Crowds, traffic, in-laws, extra bills to pay - no wonder the holidays stress so many people out. If you are one of these people, you are not alone. According to some reports, up to 90 per cent of all adults become stressed about at least one aspect of the holidays. And the holidays are especially stressful for women, who typically shoulder the brunt of the scheduling, planning, shopping and cooking each year.
This year can be different, if you are prepared to take your mood from stressed to holly-jolly. When you are ready, call on this list of radical advice for grinning all the way through your holidays, rather than grinning and bearing it from mid-November through early January.
Take charge. Declare yourself your life’s official cruise director. If you are waiting for others to make you happy - and feeling disappointed or resentful because they don’t try hard enough or try but miss the mark - stop. Make a bucket list for your life of everything you have always wanted to do and start checking off peak moments as soon as possible. Then, when you are done, put the whole family through the bucket-list-making process. Two books by author Lara Krupicka, Bucket List Living For Moms and Family Bucket Lists, make the bucket list creation process a lively adventure the whole clan can enjoy on a chilly afternoon or evening.
Determine your holiday preferences. If you feel like your extended circle of family and friends already plans every holiday out for you, you may have never actually considered what you prefer. Choosing not to choose is actually still a choice - but not a very good one. Ask yourself: How do I really want to spend my holidays? And then answer it honestly. And be specific, not just vague or reacting against what you don’t want. For example, if you’d rather wake up in a ski lodge on Christmas morning and have someone else serve breakfast, lunch and dinner so you can hit the slopes with the fam, so be it! Contemplate what you want - what you really want - so you can share your needs honestly with others.
Share your vision with your immediate family. If your family loves you, and I assume they do, then your vision for the holidays matters to them. Even if they don’t share your enthusiasm for shopping, caroling and marathon tree decorating, everyone should be able to accommodate everyone else in the family. Who knows? Maybe by the time you are done regaling the neighborhood with “Oh, Holy Night” and “Rudolph the Red-Nosed Reindeer,” everyone will be shivering and laughing in that ineffable way that makes lifelong memories.
Give each immediate family member a chance to chime in. Okay, so you have gotten clear on the ways you enjoy spending the holidays. Now it’s time to encourage the rest of your family to share what they want. Come on now, they tolerated your eccentricities and now it’s your turn to back them up. And, yes, you have to attend the sporting event you could probably live without and see The Nutcracker for the umpteenth time. You will also go to your spouse’s office party. If these are the things that make the holidays magical for family members, who are you to disagree?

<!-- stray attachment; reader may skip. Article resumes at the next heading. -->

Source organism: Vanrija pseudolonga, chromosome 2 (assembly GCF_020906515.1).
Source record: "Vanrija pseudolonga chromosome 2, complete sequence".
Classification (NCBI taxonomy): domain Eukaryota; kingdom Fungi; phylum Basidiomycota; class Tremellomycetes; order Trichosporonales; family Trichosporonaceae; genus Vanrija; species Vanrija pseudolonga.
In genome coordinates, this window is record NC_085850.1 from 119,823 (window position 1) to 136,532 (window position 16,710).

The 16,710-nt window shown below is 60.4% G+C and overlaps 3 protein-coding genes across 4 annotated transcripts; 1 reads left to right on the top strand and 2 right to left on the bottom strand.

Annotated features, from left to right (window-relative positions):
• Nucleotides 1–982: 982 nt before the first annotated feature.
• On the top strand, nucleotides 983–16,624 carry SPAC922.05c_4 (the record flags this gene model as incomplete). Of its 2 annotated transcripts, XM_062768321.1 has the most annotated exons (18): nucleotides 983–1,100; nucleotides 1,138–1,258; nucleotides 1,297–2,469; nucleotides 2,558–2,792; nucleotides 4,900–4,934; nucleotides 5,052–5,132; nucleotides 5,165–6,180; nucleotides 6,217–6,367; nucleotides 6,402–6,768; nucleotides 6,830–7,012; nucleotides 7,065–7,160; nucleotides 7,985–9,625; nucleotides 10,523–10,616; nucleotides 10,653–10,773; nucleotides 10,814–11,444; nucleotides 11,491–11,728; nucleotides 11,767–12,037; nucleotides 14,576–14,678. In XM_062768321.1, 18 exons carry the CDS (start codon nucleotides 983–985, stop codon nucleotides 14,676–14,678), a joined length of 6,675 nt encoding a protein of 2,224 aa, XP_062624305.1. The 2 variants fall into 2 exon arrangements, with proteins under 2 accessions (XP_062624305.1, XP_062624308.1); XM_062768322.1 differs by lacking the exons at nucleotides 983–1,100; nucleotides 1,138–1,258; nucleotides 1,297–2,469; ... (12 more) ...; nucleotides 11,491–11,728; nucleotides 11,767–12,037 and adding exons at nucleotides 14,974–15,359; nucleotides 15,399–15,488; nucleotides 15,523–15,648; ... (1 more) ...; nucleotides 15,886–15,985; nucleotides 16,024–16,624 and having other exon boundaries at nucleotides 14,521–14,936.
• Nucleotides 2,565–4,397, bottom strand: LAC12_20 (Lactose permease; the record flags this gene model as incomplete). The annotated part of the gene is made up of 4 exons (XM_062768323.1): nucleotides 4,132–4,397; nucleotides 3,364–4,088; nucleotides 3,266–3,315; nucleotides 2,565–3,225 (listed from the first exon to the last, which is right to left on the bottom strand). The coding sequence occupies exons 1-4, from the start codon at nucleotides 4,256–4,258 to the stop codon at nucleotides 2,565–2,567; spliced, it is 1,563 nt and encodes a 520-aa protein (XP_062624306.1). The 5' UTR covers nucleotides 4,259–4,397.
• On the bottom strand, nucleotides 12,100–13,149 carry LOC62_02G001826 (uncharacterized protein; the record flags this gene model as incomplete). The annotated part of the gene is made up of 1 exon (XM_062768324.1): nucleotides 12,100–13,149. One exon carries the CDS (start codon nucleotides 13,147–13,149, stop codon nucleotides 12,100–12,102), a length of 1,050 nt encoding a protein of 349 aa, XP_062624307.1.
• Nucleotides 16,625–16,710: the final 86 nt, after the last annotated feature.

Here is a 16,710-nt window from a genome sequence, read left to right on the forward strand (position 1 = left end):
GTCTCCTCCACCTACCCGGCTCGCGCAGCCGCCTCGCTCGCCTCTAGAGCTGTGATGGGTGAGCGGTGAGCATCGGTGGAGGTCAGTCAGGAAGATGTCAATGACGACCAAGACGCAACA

Create your perfect holiday. If you can’t remember the last time you just stayed home for the holidays and unwrapped gifts from under your own tree, then maybe it’s time to simplify the festive season without feeling like you have to apologize to the entire world. The beauty of taking charge, having personal preferences, and sharing and receiving ideas within the family is you can now communicate what you all need to your extended family members. Yes, your family is allowed to carve out traditions and create your own memories. And now that you know what they are, it’s your responsibility to follow through as best you can.
Communicate without guilt. Give the extended family plenty of time to accept your plans. They don’t have to like them. In fact, you might think they will never speak to you again. But part of being an adult is learning to let other people face their own feelings without continually adjusting your needs to fit theirs. Guilt may have been the type of internalized shame that kept you in line in the past, but it’s time to shake off this type of programming and live the life that really makes you happy.
Be the change you want to see in your world. Perhaps you have heard the quote attributed to Mahatma Ghandi, “Be the change you want to see in the world.” But what he may have really said is, ‘If we could change ourselves, the tendencies in the world would also change.’ In other words, our personal happiness does matter and the way we live does impact the world. So in claiming our joy, we make the world a more positive place, as well.
Activate the power of personal choice. Be creative in your decision-making process. Remember, there is no such thing as one right choice for everyone.
Choose whatever makes sense for your family:
You could go to a soup kitchen or you could take this year off and make soup at home.
You could fly across the country to see your great aunt and grandmother or you could go next year.
You could go to every holiday party you are invited to or you could confer with the family about each choice first.
You could feel guilty about not visiting your in-laws or you could send a beautiful card and a thoughtful gift instead.
You could attend midnight mass or you could create your own spiritual celebrations at home.
You could invite friends and family over for holiday meals or you could just have one potluck for the whole season.
Whatever you choose to do this year does not have to be the new tradition. Try things and see what sticks.
Christina is an author, journalist and writing coach who has been working on developing her backbone her whole adult life. She highly recommends the practice.
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